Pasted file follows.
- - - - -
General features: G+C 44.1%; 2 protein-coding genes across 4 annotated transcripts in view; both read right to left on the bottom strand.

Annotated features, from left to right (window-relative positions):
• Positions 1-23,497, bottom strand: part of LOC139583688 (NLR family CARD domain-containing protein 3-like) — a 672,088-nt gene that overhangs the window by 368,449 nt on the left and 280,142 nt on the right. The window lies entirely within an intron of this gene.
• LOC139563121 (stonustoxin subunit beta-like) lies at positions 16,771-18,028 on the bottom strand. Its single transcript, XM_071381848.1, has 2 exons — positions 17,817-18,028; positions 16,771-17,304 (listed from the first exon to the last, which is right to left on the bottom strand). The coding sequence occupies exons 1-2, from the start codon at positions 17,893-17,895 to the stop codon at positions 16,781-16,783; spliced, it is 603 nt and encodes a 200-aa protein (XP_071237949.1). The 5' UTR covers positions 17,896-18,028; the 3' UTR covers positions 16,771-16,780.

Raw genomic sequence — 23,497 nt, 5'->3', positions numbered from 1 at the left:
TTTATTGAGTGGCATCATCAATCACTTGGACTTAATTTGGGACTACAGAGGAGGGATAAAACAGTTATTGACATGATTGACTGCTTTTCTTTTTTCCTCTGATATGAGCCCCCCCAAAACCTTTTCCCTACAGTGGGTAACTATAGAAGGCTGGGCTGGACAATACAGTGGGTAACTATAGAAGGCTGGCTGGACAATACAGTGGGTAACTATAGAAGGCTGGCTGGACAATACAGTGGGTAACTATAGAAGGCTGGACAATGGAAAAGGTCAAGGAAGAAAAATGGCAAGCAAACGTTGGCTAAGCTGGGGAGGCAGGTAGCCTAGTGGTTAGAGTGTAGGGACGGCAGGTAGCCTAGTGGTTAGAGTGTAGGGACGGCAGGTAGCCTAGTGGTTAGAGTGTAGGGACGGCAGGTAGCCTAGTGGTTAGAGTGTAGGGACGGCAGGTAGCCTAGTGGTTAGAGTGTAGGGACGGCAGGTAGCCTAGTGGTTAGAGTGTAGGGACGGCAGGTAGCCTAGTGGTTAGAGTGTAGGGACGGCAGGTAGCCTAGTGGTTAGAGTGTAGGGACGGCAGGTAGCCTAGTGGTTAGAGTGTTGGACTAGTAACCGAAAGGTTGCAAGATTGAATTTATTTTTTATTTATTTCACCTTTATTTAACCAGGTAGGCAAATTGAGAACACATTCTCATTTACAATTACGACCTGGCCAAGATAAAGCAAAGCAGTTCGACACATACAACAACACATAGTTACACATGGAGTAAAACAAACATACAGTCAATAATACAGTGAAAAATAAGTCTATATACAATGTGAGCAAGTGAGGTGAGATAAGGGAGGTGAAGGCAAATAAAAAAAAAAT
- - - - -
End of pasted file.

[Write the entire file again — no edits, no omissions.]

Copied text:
General features: G+C 44.1%; 2 protein-coding genes across 4 annotated transcripts in view; both read right to left on the bottom strand.

Annotated features, from left to right (window-relative positions):
• Positions 1-23,497, bottom strand: part of LOC139583688 (NLR family CARD domain-containing protein 3-like) — a 672,088-nt gene that overhangs the window by 368,449 nt on the left and 280,142 nt on the right. The window lies entirely within an intron of this gene.
• LOC139563121 (stonustoxin subunit beta-like) lies at positions 16,771-18,028 on the bottom strand. Its single transcript, XM_071381848.1, has 2 exons — positions 17,817-18,028; positions 16,771-17,304 (listed from the first exon to the last, which is right to left on the bottom strand). The coding sequence occupies exons 1-2, from the start codon at positions 17,893-17,895 to the stop codon at positions 16,781-16,783; spliced, it is 603 nt and encodes a 200-aa protein (XP_071237949.1). The 5' UTR covers positions 17,896-18,028; the 3' UTR covers positions 16,771-16,780.

Raw genomic sequence — 23,497 nt, 5'->3', positions numbered from 1 at the left:
TTTATTGAGTGGCATCATCAATCACTTGGACTTAATTTGGGACTACAGAGGAGGGATAAAACAGTTATTGACATGATTGACTGCTTTTCTTTTTTCCTCTGATATGAGCCCCCCCAAAACCTTTTCCCTACAGTGGGTAACTATAGAAGGCTGGGCTGGACAATACAGTGGGTAACTATAGAAGGCTGGCTGGACAATACAGTGGGTAACTATAGAAGGCTGGCTGGACAATACAGTGGGTAACTATAGAAGGCTGGACAATGGAAAAGGTCAAGGAAGAAAAATGGCAAGCAAACGTTGGCTAAGCTGGGGAGGCAGGTAGCCTAGTGGTTAGAGTGTAGGGACGGCAGGTAGCCTAGTGGTTAGAGTGTAGGGACGGCAGGTAGCCTAGTGGTTAGAGTGTAGGGACGGCAGGTAGCCTAGTGGTTAGAGTGTAGGGACGGCAGGTAGCCTAGTGGTTAGAGTGTAGGGACGGCAGGTAGCCTAGTGGTTAGAGTGTAGGGACGGCAGGTAGCCTAGTGGTTAGAGTGTAGGGACGGCAGGTAGCCTAGTGGTTAGAGTGTAGGGACGGCAGGTAGCCTAGTGGTTAGAGTGTTGGACTAGTAACCGAAAGGTTGCAAGATTGAATTTATTTTTTATTTATTTCACCTTTATTTAACCAGGTAGGCAAATTGAGAACACATTCTCATTTACAATTACGACCTGGCCAAGATAAAGCAAAGCAGTTCGACACATACAACAACACATAGTTACACATGGAGTAAAACAAACATACAGTCAATAATACAGTGAAAAATAAGTCTATATACAATGTGAGCAAGTGAGGTGAGATAAGGGAGGTGAAGGCAAATAAAAAAAAAAT